When Annie’s Project came around in 2010, I eagerly signed up. It would be a refresher, but more than that, I wanted/needed to learn from a different perspective than when attending the first time. Areas such as; choosing a tenant, whether to cash rent or crop share, how much fertilizer to apply & when, and crop insurance options were areas I had not needed to use before. My husband was making the major farming decisions when I took the course in 2005. With the transition to farming as a widow, I had to evaluate how to scale back financial inputs.  I moved from being a co-owner/operator with 700 acres owned and 350 acres rented to being an inexperienced owner who was leasing 700 acres with a cost-share lease to a tenant. I suddenly had to live off of 50% of the dollars from my own 700 acre farm. These were all new territories to be explored. Decisions such as when to repair and when to sell or replace machinery decisions were and are up to me. The old saying ‘the buck stops here’ really is true and the decisions for the Big Bucks can have long lasting consequences.

I needed and wanted to gain confidence in the management role. It is easy to be swayed by venders who know their product and they want your business even if it is not necessarily a step that enhances my farm. Facts and having reliable reference agency and people that the Annie’s Project compiled for me, has stiffened my backbone in decision making. It is possible to question a lender or an elevator about their policy. When my tenants suggest a change, I can and do ask how will that become an advantage?”

Public Value (now or future)
(Impact:  Who benefits beyond participants and how?  What conditions changed?)

Creating and then capitalizing on the empowered role of women is an innovative approach to benefiting beginning farmers and ranchers. Empowered beginning, mid-career and retiring women farmers and ranchers have the knowledge, skills and tools needed to make informed decisions and implement generational transition strategies leading to improved profitability, greater food security, increased rural lifestyle satisfaction, more diverse food, feed, fiber and fuel systems, and enhanced agricultural sustainability.

The letter writer was able to stay on the farm as a result of her education. She is an active member of the community generating income, making local purchases, supporting local community organizations, providing a tenant with access to farmland, and maintaining a social network in her small farming community.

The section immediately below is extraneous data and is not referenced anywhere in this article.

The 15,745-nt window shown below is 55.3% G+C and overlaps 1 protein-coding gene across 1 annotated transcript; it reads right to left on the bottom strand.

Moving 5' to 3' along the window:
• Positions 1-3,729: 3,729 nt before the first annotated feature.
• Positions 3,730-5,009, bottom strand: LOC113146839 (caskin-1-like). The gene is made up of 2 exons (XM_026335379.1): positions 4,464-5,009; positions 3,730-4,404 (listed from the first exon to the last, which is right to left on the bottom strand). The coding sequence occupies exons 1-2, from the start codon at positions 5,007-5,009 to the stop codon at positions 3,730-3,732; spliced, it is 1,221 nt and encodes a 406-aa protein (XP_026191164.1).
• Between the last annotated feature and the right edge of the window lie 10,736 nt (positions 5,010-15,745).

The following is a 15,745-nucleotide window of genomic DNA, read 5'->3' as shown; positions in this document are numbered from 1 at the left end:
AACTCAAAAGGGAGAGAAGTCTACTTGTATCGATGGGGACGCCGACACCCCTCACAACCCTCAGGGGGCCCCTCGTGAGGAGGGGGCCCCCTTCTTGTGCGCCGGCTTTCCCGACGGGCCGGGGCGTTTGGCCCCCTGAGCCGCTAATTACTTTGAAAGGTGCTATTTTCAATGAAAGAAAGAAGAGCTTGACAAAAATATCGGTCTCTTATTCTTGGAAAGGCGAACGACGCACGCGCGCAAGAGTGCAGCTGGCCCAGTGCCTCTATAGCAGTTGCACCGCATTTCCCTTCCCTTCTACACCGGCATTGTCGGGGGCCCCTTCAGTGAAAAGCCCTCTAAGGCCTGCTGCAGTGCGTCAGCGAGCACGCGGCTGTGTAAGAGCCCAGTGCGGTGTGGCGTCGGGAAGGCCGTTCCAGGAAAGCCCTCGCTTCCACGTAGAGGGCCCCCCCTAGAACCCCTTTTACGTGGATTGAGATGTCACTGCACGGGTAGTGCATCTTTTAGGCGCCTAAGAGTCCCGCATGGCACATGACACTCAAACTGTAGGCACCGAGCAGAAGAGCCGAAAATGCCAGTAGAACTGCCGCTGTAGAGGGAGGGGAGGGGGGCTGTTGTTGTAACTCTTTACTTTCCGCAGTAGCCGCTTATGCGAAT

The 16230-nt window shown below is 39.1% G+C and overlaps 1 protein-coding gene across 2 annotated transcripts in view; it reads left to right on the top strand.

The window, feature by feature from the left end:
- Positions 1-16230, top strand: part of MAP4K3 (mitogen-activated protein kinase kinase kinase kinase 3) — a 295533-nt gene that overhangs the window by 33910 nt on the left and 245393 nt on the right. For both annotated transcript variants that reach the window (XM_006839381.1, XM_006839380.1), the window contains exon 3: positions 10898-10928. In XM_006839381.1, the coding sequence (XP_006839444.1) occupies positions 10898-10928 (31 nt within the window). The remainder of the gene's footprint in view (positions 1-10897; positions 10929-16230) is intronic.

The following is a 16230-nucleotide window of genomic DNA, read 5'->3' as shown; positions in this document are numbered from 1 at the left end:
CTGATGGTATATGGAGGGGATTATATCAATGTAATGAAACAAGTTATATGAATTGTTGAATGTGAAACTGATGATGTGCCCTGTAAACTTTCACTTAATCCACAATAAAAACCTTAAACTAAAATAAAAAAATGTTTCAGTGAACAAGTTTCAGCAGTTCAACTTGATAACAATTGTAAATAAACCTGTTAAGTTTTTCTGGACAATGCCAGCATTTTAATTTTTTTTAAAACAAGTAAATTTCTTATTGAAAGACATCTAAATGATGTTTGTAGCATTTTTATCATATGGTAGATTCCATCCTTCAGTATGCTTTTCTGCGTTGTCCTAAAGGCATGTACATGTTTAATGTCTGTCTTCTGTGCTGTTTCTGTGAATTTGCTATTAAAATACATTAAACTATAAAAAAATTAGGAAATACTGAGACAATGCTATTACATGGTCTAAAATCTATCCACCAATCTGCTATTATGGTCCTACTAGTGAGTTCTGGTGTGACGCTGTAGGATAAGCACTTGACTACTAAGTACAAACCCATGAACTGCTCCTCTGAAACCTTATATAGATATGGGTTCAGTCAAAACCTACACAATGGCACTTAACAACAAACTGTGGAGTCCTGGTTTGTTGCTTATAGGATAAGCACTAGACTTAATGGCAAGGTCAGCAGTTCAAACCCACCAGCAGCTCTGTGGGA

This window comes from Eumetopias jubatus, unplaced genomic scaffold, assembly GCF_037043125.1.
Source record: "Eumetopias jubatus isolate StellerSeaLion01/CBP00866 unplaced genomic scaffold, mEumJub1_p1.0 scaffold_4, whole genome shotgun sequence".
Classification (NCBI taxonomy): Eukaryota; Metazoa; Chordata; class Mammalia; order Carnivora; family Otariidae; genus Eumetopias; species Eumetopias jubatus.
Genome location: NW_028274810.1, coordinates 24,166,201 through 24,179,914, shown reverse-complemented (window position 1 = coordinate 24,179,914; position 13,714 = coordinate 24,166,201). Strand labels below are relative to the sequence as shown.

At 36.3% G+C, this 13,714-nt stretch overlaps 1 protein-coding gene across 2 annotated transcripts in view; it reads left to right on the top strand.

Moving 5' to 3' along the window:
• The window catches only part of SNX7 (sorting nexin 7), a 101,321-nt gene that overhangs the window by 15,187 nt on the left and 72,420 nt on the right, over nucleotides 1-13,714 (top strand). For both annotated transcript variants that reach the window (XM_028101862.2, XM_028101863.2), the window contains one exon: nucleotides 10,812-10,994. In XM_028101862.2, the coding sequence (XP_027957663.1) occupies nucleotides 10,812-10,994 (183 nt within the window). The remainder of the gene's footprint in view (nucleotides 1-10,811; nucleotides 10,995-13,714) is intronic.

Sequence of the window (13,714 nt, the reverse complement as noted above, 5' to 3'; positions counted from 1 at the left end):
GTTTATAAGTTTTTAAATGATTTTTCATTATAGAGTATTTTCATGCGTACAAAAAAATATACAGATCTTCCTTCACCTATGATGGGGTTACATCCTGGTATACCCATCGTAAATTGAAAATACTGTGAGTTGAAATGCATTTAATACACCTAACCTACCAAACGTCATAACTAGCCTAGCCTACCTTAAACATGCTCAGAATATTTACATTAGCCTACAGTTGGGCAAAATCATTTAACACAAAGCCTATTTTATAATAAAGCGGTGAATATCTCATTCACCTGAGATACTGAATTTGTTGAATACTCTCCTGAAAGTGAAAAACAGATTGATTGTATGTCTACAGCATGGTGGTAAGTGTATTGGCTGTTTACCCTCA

Major Partners or Collaborators

Multiple agri-business professionals spoke at the 2005 program mentioned in the letter. Farm Credit Services of America, Farm Bureau County Committees for Fremont, Mills, Montgomery, Page, and Taylor counties, and the North Central Risk Management Education Center were the financial sponsors for the 2005 Annie’s Project.The writer and her husband were participants in a wide variety of ISUE programs from PPAT to Farm Leasing Arrangements to Winning the Game and Pro Ag Outlook. Multiple county agricultural extension districts and agri-businesses have supported the other programs.

Where story took place
(Region, campus, multi-regional)

College Springs, IA (home farm)
Red Oak, IA (2005 AP)
Clarinda, IA (2010 AP)
Multiple sites in southwest Iowa for other programs

Fiscal Year

Letter written in FY11

Multi-state or Integrated (Ext + Research)

The Beginning Farmer and Rancher Development emphasis Annie’s Project courses will be developed, piloted, and evaluated in Year 1of the project in the states of: IA, IL, MI, MO, NC, ND, OH, PA, WI and TX; with a roll-out to other states to follow. In Years 2 and 3 of the project, the project team expects courses to be delivered in at least 20 states. However, the new course will be made available to all states with trained Annie’s Project educators (currently 28). The project team will work with them to develop the capacity needed to provide outreach to women farmers and ranchers.

Funding Source

Requesting funds from USDA-NIFA

Keywords

Annie’s Project, Farm Management, Risk Management

 

Page last updated: July 28, 2011
Page maintained by Julie Honeick, jhoneick@iastate.edu